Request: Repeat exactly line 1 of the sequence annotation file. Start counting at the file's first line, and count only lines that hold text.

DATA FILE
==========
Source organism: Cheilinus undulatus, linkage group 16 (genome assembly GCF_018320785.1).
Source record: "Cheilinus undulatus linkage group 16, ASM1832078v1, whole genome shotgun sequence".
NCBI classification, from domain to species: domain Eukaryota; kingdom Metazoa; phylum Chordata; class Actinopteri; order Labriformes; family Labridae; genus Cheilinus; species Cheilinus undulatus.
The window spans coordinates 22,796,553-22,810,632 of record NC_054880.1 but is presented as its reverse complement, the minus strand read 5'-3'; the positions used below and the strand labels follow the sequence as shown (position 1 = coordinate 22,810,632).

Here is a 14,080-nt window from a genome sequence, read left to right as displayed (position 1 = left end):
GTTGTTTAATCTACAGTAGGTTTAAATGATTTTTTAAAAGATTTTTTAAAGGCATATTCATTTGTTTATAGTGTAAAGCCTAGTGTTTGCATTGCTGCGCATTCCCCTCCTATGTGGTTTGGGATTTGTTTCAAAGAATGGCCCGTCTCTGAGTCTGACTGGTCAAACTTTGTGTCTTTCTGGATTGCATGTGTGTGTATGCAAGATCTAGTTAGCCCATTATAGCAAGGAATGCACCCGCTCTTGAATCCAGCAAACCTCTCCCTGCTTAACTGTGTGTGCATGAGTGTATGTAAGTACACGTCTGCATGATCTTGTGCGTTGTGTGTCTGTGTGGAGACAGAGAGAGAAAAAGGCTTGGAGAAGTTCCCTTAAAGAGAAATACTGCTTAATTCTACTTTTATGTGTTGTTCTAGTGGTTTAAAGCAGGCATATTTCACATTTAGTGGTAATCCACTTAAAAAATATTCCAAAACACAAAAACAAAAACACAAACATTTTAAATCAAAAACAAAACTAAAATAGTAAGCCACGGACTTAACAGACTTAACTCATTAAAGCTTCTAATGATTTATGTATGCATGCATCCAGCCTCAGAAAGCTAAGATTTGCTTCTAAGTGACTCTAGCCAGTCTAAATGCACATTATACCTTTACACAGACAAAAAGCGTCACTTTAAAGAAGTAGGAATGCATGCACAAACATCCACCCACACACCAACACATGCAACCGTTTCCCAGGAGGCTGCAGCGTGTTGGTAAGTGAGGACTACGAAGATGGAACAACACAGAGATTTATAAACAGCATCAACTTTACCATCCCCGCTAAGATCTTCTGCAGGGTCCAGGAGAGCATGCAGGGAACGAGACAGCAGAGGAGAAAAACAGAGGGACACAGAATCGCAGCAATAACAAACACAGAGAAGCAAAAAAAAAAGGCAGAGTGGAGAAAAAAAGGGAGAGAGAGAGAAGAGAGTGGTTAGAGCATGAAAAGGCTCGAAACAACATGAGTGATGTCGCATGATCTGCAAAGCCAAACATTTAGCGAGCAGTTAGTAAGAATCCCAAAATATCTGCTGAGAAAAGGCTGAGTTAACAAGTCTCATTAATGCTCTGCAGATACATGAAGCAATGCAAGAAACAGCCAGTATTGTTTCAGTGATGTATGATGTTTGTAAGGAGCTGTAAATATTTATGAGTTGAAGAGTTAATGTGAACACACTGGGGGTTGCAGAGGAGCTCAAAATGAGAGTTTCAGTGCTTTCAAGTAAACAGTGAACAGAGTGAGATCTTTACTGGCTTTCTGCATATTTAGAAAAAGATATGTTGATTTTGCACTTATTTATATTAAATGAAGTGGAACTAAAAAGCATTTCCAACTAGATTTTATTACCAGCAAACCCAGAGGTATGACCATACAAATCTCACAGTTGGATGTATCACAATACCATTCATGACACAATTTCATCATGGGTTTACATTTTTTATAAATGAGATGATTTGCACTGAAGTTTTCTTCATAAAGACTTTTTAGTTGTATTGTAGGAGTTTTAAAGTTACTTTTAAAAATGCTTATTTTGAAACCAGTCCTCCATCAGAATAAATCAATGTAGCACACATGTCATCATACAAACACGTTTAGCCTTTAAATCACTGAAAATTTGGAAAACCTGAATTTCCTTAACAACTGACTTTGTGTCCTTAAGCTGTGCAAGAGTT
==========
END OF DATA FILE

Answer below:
Source organism: Cheilinus undulatus, linkage group 16 (genome assembly GCF_018320785.1).